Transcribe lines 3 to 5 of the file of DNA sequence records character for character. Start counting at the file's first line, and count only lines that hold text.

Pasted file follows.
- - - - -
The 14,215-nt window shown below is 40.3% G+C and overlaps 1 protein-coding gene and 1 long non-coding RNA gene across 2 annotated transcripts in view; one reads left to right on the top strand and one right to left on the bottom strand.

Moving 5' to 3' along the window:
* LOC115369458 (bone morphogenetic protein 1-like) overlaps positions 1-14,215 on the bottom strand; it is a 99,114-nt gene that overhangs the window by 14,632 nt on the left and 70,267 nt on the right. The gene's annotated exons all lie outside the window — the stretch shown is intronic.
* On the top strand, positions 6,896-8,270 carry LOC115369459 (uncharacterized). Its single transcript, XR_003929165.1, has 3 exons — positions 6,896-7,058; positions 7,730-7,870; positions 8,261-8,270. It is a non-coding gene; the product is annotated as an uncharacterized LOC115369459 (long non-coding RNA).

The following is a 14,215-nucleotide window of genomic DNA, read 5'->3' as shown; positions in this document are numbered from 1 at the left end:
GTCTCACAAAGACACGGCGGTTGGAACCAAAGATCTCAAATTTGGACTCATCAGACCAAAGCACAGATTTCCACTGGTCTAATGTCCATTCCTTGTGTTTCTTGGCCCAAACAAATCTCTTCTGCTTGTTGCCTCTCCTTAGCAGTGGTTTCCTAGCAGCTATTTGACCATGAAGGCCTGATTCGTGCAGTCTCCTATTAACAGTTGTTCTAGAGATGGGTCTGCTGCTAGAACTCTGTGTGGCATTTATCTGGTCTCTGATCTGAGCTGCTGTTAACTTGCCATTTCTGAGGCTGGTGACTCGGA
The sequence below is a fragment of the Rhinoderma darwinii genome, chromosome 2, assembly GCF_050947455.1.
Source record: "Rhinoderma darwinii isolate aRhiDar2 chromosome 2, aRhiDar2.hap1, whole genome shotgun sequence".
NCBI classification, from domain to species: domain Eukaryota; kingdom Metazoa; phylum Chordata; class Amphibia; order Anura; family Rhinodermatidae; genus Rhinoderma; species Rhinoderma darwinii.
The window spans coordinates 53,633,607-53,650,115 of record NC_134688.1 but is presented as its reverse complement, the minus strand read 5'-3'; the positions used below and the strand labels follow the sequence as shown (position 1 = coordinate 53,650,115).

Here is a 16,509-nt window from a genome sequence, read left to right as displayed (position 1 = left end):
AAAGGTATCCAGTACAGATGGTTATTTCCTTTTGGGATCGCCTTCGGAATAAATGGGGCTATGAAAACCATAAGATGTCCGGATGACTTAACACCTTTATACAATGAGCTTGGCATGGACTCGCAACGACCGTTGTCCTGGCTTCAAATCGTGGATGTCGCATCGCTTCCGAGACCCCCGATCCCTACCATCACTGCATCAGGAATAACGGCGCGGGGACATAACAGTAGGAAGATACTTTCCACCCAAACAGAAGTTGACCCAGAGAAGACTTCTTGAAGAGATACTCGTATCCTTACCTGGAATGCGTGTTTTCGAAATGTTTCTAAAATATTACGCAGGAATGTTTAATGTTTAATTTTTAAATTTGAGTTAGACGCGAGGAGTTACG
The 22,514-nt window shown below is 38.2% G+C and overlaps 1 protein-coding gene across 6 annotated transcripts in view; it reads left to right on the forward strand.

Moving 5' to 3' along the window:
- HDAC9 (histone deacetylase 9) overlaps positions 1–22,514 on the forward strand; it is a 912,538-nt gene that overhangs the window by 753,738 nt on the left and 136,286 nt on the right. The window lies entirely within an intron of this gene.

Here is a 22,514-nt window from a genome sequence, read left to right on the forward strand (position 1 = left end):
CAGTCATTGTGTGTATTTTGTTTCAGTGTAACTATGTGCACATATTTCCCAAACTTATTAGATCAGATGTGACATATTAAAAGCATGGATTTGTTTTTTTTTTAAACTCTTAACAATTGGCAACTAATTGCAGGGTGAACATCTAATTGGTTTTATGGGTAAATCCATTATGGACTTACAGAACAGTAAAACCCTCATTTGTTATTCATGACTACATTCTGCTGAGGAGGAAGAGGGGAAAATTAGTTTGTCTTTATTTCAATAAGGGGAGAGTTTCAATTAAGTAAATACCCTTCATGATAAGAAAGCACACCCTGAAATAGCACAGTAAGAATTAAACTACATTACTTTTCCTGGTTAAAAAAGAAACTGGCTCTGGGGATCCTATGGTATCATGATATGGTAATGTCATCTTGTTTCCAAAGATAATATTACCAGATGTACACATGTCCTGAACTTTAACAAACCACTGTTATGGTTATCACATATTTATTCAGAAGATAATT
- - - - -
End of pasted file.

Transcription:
* LOC115369458 (bone morphogenetic protein 1-like) overlaps positions 1-14,215 on the bottom strand; it is a 99,114-nt gene that overhangs the window by 14,632 nt on the left and 70,267 nt on the right. The gene's annotated exons all lie outside the window — the stretch shown is intronic.
* On the top strand, positions 6,896-8,270 carry LOC115369459 (uncharacterized). Its single transcript, XR_003929165.1, has 3 exons — positions 6,896-7,058; positions 7,730-7,870; positions 8,261-8,270. It is a non-coding gene; the product is annotated as an uncharacterized LOC115369459 (long non-coding RNA).

The following is a 14,215-nucleotide window of genomic DNA, read 5'->3' as shown; positions in this document are numbered from 1 at the left end: